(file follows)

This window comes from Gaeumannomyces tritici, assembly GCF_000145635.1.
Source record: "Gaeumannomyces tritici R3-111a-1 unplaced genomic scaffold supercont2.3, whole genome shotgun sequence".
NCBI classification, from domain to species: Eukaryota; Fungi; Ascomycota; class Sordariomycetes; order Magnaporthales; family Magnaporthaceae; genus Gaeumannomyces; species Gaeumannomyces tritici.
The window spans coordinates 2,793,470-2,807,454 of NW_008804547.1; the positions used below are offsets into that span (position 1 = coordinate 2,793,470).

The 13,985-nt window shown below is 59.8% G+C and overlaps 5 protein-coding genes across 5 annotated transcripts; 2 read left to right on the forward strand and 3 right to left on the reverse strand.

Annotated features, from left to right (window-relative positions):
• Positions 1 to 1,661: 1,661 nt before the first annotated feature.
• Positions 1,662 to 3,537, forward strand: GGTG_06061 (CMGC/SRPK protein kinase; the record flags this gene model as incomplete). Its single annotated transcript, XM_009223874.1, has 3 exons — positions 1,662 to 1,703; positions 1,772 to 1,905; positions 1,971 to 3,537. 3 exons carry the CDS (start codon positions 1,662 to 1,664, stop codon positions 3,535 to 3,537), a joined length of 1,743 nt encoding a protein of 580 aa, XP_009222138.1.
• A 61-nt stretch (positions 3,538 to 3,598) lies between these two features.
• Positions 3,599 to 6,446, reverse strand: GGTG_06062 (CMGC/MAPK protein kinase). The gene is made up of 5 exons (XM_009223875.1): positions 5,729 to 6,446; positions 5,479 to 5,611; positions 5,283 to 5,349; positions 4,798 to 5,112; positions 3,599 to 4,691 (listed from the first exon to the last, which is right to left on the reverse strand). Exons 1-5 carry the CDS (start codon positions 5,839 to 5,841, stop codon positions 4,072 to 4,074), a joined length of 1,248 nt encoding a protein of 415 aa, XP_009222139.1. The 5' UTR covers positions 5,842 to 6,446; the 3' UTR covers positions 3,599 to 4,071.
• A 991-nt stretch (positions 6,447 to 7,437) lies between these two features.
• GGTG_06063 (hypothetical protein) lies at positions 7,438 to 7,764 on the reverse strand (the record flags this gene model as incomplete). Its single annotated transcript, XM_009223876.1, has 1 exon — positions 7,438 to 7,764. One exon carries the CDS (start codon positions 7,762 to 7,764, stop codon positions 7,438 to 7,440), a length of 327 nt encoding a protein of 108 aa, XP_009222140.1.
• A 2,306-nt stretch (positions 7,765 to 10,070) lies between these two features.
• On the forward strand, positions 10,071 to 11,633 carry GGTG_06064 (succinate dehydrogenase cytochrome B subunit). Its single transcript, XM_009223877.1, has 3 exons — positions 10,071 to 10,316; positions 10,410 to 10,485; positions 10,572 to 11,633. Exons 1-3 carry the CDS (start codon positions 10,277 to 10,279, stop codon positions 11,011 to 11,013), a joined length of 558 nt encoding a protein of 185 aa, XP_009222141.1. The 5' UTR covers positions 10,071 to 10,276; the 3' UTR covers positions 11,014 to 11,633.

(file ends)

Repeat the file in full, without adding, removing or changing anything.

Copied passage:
This window comes from Gaeumannomyces tritici, assembly GCF_000145635.1.
Source record: "Gaeumannomyces tritici R3-111a-1 unplaced genomic scaffold supercont2.3, whole genome shotgun sequence".
NCBI classification, from domain to species: Eukaryota; Fungi; Ascomycota; class Sordariomycetes; order Magnaporthales; family Magnaporthaceae; genus Gaeumannomyces; species Gaeumannomyces tritici.
The window spans coordinates 2,793,470-2,807,454 of NW_008804547.1; the positions used below are offsets into that span (position 1 = coordinate 2,793,470).

The 13,985-nt window shown below is 59.8% G+C and overlaps 5 protein-coding genes across 5 annotated transcripts; 2 read left to right on the forward strand and 3 right to left on the reverse strand.

Annotated features, from left to right (window-relative positions):
• Positions 1 to 1,661: 1,661 nt before the first annotated feature.
• Positions 1,662 to 3,537, forward strand: GGTG_06061 (CMGC/SRPK protein kinase; the record flags this gene model as incomplete). Its single annotated transcript, XM_009223874.1, has 3 exons — positions 1,662 to 1,703; positions 1,772 to 1,905; positions 1,971 to 3,537. 3 exons carry the CDS (start codon positions 1,662 to 1,664, stop codon positions 3,535 to 3,537), a joined length of 1,743 nt encoding a protein of 580 aa, XP_009222138.1.
• A 61-nt stretch (positions 3,538 to 3,598) lies between these two features.
• Positions 3,599 to 6,446, reverse strand: GGTG_06062 (CMGC/MAPK protein kinase). The gene is made up of 5 exons (XM_009223875.1): positions 5,729 to 6,446; positions 5,479 to 5,611; positions 5,283 to 5,349; positions 4,798 to 5,112; positions 3,599 to 4,691 (listed from the first exon to the last, which is right to left on the reverse strand). Exons 1-5 carry the CDS (start codon positions 5,839 to 5,841, stop codon positions 4,072 to 4,074), a joined length of 1,248 nt encoding a protein of 415 aa, XP_009222139.1. The 5' UTR covers positions 5,842 to 6,446; the 3' UTR covers positions 3,599 to 4,071.
• A 991-nt stretch (positions 6,447 to 7,437) lies between these two features.
• GGTG_06063 (hypothetical protein) lies at positions 7,438 to 7,764 on the reverse strand (the record flags this gene model as incomplete). Its single annotated transcript, XM_009223876.1, has 1 exon — positions 7,438 to 7,764. One exon carries the CDS (start codon positions 7,762 to 7,764, stop codon positions 7,438 to 7,440), a length of 327 nt encoding a protein of 108 aa, XP_009222140.1.
• A 2,306-nt stretch (positions 7,765 to 10,070) lies between these two features.
• On the forward strand, positions 10,071 to 11,633 carry GGTG_06064 (succinate dehydrogenase cytochrome B subunit). Its single transcript, XM_009223877.1, has 3 exons — positions 10,071 to 10,316; positions 10,410 to 10,485; positions 10,572 to 11,633. Exons 1-3 carry the CDS (start codon positions 10,277 to 10,279, stop codon positions 11,011 to 11,013), a joined length of 558 nt encoding a protein of 185 aa, XP_009222141.1. The 5' UTR covers positions 10,071 to 10,276; the 3' UTR covers positions 11,014 to 11,633.